This first day of October in Connecticut was not emblematic of classic cool crisp fall days. Instead, a blanket of humidity hung over the rain-soaked state which received another several inches the night before the Saturday book sales in Brookfield and Washington. Separated by 17 miles but sharing the same weather, the make-up of the two sales could not have been more different.
I arrived several minutes early to the Brookfield Public Library and found volunteers poking a rain-saturated tent that was bowed holding several gallons of water and looming precariously over a table. Fortunately, the bulk of the sale was held indoors in the community room. Tables were filled with books; boxes were stacked below. This year residents donated generously and as a former resident myself, I was also familiar with many of the volunteers who year after year tirelessly support the library. They were very helpful with other patrons, (“Jodi Picoult books? Oh, we have as many as you want…take them, take them all, please!”). They restacked tables and manned the checkout tables very efficiently. Some titles were misplaced (non-fiction slipped into the fiction section and vice versa) which meant that a careful perusing of the titles was necessary. However, this strategy could also be a clever sales ploy, so I spent time and examined books on every table on the off chance there would be a misplaced book that I could use. Such diligence paid off because I found copies of Bill Bryson’s A Walk in the Woods on five separate tables.
Bargains at this sale included five copies of Mark Haddon’s The Curious Incident of the Dog in the Night-Time, four copies of Alice Walker’s The Color Purple, and two copies of Toni Morrison’s The Bluest Eye. There were also multiple copies of Mark Salzman’s Lost in Place from a town-wide read several years ago. I also turned up a boxful of copies of Khaled Hossani’s The Kite Runner but left them for others; we already have a class set! The presence of multiple copies means, of course, that Brookfield has many book groups (I am speaking from personal experience). Only book clubs can explain the multiple copies of titles such as Elizabeth Strout’s Olive Kitterage, and Sue Monk Kidd’s The Secret Life of Bees. Other excellent finds in the young adult section included Nancy Farmer’s The House of the Scorpion, M.T. Anderson’s Feed, and Jarry Spinelli’s Stargirl. I filled two bags.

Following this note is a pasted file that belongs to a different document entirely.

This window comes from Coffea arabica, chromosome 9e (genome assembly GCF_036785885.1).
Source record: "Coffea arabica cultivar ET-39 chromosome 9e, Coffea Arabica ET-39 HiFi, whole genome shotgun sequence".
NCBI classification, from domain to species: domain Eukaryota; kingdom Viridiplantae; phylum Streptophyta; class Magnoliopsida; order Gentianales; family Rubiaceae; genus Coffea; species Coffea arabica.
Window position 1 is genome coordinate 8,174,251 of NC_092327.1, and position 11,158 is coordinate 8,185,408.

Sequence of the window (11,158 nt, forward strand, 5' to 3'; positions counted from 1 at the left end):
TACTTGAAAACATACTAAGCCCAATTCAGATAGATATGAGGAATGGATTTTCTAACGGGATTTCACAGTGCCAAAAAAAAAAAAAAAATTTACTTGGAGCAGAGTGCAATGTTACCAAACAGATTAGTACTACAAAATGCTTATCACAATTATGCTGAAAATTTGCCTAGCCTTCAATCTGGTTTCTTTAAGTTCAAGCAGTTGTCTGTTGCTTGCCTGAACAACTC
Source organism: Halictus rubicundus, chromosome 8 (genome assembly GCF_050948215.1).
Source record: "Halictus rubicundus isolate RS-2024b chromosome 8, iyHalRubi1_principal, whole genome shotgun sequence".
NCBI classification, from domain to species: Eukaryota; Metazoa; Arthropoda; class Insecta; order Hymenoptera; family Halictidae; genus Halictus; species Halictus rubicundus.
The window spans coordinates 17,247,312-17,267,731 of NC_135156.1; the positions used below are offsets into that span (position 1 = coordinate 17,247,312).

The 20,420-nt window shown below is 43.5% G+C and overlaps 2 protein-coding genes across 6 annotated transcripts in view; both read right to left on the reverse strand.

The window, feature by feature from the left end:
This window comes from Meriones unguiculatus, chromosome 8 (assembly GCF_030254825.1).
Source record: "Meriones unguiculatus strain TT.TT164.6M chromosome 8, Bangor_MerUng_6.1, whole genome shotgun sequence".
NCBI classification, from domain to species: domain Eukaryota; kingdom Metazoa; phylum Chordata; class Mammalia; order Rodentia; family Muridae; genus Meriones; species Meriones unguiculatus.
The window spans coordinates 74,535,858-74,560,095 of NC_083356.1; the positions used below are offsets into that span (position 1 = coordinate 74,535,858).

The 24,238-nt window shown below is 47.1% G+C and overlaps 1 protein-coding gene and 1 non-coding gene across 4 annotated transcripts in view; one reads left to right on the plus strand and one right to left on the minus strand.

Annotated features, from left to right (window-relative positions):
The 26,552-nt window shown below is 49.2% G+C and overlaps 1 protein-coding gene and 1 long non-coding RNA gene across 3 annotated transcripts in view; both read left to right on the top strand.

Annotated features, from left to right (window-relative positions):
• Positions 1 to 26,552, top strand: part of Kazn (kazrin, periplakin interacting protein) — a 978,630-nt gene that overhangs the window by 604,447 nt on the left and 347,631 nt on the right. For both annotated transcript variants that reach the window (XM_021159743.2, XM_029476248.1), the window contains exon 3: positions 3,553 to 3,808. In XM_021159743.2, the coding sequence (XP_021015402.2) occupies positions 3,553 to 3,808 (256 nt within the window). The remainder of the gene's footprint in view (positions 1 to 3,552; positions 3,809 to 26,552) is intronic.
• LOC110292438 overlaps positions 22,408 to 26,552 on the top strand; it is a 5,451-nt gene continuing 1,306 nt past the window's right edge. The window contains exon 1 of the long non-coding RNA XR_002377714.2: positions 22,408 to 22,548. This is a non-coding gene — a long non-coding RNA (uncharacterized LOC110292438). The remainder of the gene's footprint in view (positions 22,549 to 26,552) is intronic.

In contrast, the book sale at Washington’s Gunn Library was filled with singular copies of books. The basement of this deceptively large library was filled to capacity with books, which was surprising given the steady stream of people leaving with bags filled with books. Titles were displayed along the walls on well-marked shelves and on tables, and the variety of titles was impressive. There was an array of biographies, history, fiction, self-help and cookbooks, but duplicate copies of titles were almost impossible to find. Performing arts literature was subdivided into music, art and dance on an overflowing table. Romance was relegated to two boxes under the fiction paperback table. A section of the sale at the entrance was dedicated to autographed copies of books. Rare books were provided a separate space. All of these genres contained singletons. Considering the number of solo copies, one wonders about the reading habits of the residents of Washington. Is breadth of literature a community goal? Do they pass single copies from resident to resident rather than buy in bulk? Is this book sale a giant exchange site?
In any event, there were excellent new choices to add to the memoir class shelves including Ying Ma’s Chinese Girl in the Ghetto and Meredith Hall’s Without a Map: A Memoir. There were also new copies of Ishmael Beah’s A Long Way Gone, Anthony Swofford’s Jarhead and Michael Paterniti’s Driving Mr. Einstein. The young adult’s section included a copy of Suzanne Collins’s Gregor the Overlander. Needed titles located included Bobbie Anne Mason’s In Country, Arthur Miller’s Death of Salesman, Zora Neale Hurston’s Their Eyes Were Watching God and Leslie Marmon Silko’s Ceremony. In addition, I located a a copy of Tim O’Brien’s Going after Cacciato and Cormac MacCarthy’s Cities of the Plain to add to English III independent reads. Volunteers at the sale were also efficient re-stacking the tables throughout the morning, while wisely choosing to keep their distance from the heavily trafficked children’s section.
The difference in titles available from each of these communities in the Northwest corner of Connecticut could not have been more different, but I spent the exact same amount at each (about $62.00) for almost the exact same number of books. In total, I purchased 111 books for $123.50. It was the best of book sale days; it was the worst of weather starts for October.